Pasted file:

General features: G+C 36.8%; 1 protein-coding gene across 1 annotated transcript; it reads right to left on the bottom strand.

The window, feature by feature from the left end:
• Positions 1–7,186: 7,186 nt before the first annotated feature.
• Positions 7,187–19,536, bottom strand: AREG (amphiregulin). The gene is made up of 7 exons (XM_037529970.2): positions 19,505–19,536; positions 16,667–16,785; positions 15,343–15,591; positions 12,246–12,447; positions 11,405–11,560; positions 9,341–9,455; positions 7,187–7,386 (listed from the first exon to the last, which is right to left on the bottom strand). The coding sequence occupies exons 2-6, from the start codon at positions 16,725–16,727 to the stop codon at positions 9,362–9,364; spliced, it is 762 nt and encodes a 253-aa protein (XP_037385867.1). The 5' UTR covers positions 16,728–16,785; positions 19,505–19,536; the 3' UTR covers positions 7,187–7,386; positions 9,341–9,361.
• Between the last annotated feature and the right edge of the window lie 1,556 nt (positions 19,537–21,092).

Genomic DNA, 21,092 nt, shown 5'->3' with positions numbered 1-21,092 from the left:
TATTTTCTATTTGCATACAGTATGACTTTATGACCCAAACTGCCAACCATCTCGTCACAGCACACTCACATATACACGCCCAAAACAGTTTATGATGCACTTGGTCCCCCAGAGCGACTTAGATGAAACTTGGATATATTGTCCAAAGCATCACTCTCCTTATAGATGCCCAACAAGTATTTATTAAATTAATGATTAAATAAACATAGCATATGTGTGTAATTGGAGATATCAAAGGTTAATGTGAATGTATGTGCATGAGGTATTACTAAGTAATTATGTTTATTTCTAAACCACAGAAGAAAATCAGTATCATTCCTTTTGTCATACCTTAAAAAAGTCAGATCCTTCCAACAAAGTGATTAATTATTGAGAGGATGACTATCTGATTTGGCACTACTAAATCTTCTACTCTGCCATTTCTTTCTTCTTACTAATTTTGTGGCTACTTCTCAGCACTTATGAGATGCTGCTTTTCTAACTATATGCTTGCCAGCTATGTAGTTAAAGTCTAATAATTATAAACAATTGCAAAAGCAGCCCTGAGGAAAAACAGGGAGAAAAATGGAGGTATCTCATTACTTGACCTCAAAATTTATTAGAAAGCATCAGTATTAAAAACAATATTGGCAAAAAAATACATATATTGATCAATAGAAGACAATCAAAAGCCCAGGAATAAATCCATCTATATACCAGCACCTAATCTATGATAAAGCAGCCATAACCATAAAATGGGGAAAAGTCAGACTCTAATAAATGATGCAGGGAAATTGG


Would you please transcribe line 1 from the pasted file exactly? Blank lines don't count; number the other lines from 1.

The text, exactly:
General features: G+C 36.8%; 1 protein-coding gene across 1 annotated transcript; it reads right to left on the bottom strand.